From the blog post:
Independent rendering allows the browser to selectively offload graphics processing to an additional CPU thread, so they can be rendered with minimal impact to the user interface thread and the overall visible performance characteristics page, such as silk-smooth scrolling, responsive interactions, and fluid animations. This technique was pioneered in Internet Explorer 11, and is key to providing a fluid experience.
Today, we’re excited to share major improvements to the independent rendering pipeline in Microsoft Edge which will make pages significantly faster in EdgeHTML 16 and the Windows 10 Fall Creators Update.
Independent rendering is transformative to the user experience — but historically there have been a few elements that could disable it entirely when present on a page.
- <select> control
- <canvas> element
- certain <svg> elements
Starting with EdgeHTML 16, we’ve enabled independent rendering on more sites by adding full support for the elements listed above. These investments greatly improve actual and perceived performance of a huge number of apps and sites, as these elements are very common on the web. You can preview these changes in recent builds via the Windows Insider Program – read on to learn more about the impact of these changes!
Visualizing independent rendering improvements
Independent rendering noticeably improves performance in several common scenarios: content processing, such as loading the page or adding significant portions of dynamically generated content; iterative operations or experiences with tight frame budgets, such as games, script-driven animations, and data visualizations; and scrolling while the main thread is processing script, where the rendering thread can continue displaying available content even if main thread is busy...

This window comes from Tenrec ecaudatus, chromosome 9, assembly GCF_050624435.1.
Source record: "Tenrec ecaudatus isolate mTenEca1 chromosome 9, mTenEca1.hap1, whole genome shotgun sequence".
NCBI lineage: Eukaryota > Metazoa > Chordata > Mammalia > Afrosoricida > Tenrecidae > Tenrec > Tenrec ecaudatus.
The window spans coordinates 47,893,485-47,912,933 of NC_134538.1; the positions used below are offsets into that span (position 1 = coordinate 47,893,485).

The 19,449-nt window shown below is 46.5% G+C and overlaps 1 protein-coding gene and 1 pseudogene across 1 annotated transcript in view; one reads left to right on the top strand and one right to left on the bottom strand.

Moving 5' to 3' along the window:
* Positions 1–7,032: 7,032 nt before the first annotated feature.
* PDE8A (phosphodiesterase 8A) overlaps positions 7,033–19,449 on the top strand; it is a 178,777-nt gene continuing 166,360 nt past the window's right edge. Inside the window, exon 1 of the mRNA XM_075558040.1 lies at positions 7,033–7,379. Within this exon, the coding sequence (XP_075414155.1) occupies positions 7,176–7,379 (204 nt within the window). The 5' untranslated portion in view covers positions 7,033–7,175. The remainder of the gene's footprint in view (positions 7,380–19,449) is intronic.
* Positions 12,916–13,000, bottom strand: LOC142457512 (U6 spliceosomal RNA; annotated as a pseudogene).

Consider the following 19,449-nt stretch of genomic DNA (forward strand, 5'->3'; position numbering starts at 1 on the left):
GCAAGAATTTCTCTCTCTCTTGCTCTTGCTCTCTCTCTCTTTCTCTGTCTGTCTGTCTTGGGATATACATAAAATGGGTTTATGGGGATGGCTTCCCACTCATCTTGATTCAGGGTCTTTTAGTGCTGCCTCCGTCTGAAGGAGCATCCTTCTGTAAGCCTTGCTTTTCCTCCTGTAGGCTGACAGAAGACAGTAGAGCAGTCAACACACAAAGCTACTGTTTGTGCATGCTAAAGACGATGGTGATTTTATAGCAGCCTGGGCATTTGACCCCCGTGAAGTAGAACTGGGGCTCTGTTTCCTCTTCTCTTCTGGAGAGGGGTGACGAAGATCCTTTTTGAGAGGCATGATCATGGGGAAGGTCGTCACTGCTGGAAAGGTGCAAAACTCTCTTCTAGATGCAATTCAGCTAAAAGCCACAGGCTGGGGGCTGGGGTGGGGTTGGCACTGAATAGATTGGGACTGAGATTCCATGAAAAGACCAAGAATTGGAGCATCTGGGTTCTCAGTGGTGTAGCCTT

Now that EdgeHTML 16 supports independent rendering of these elements, rendering can happen independently of content processing:
By leveraging multiple CPU cores, parallelized rendering results in faster page load times across the sites you use daily while using a similar amount of total CPU time.
Good to see from the point of view of the Edge browser and UWP apps which use EdgeHTML being faster on tablet, hybrids, laptops and Xbox, though we'll - probably - need the next generation of Windows 10 mobile hardware (running Redstone 3 - Fall Creators Update - or beyond) for phone browsing to be similarly improved.
I'm pretty happy with Edge as it is on the current Windows 10 Mobile flagships, mind you - is it too slow or clunky for you? Any particular bogey sites?